*** TURN *** [Kc 9c 4c] [6h]
Villain checks

The villain checks - so much information here. I can now rule out a baby flush - my call indicates either the nuts, a draw to the nuts or a strong made hand (set, TPTK, overpair) and out of position he would bet again to protect his flush on this safe turn card. A set, already unlikely is now ruled out as he would again try to protect this oop. Two pair is still just as unlikely. My best guess at this point is that he was trying a pure bluff with air, has a badly played QQ-TT, possibly with a Club, or something like Ks Qc. So, since I am miles ahead of his most likely range, I happily shove my TPTK on this seemingly dangerous board and get the result I expect.

Hero bets $285, and is all in
Villain folds
Uncalled bet of $285 returned to Hero
Hero wins the pot ($297)

This second example gets a bit more into the psychological aspect along with hand reading...

$1/$2 NLHE - 4 players
Seat 2: IDent ($103)
Seat 4: Hero ($200)
Seat 5: royamsterdam ($200)
Seat 6: Villain ($416.15)
at 17/13
royamsterdam posts the small blind of $1
Villain posts the big blind of $2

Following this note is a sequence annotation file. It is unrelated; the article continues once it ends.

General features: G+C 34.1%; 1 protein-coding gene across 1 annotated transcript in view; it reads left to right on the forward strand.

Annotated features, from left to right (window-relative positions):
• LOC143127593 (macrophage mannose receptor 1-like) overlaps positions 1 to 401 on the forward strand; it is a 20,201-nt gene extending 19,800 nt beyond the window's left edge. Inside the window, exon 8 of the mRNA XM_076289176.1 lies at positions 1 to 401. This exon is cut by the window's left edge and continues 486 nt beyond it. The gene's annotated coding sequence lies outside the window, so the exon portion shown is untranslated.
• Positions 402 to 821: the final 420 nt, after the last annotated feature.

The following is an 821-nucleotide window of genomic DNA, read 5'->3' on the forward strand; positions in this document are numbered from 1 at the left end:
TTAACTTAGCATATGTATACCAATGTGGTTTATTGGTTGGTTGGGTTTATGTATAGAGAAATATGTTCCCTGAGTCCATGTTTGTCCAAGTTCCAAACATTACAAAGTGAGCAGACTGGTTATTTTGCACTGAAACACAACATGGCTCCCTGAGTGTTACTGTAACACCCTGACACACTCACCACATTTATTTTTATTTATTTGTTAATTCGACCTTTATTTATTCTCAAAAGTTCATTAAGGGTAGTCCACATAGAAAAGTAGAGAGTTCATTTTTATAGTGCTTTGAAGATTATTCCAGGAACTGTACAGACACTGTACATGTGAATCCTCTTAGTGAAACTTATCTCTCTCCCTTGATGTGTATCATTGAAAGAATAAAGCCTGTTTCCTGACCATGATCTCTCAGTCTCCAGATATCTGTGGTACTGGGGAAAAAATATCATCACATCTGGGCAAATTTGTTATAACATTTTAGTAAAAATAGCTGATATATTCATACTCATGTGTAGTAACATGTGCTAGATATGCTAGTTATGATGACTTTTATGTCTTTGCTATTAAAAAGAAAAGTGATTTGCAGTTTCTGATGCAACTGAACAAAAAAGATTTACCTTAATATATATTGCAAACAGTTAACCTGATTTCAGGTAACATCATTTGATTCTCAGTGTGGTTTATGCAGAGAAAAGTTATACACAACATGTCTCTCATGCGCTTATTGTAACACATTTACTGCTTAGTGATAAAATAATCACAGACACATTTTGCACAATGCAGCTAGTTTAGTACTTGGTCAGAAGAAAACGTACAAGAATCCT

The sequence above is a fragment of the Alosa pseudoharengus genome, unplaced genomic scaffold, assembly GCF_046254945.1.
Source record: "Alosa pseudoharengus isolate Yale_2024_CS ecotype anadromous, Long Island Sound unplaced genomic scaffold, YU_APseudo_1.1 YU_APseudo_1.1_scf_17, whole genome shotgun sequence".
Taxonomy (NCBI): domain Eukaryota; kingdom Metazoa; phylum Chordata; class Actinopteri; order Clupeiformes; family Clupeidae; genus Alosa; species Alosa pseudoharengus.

The button is in seat #4
*** HOLE CARDS ***
Dealt to Hero [Jh Kc]
IDent raises to $9
Hero calls $9
royamsterdam adds $1
royamsterdam folds
Villain raises to $32
IDent folds
Hero calls $23

I call here because I have position on the fish IDent who has been opening nearly every hand, and also I have the button so will have position on every other player. KJo is easily ahead of the fishes range, and I am happy to play it in this situation. Now, the Villain re-raises from the BB. He is a tight, thinking player and he knows as well as I that the fish is often opening light. After the fish folds, I have my first real decision. I am most likely facing a premium PP, or maybe a squeeze from AJs+, both of which obviously crush me. Given how tight he is though I realise that I can more easily push him off lots of non-nut hands, and with the right boards I can represent plenty of hands and do exactly that, so I decide to call with my probably dominated hand.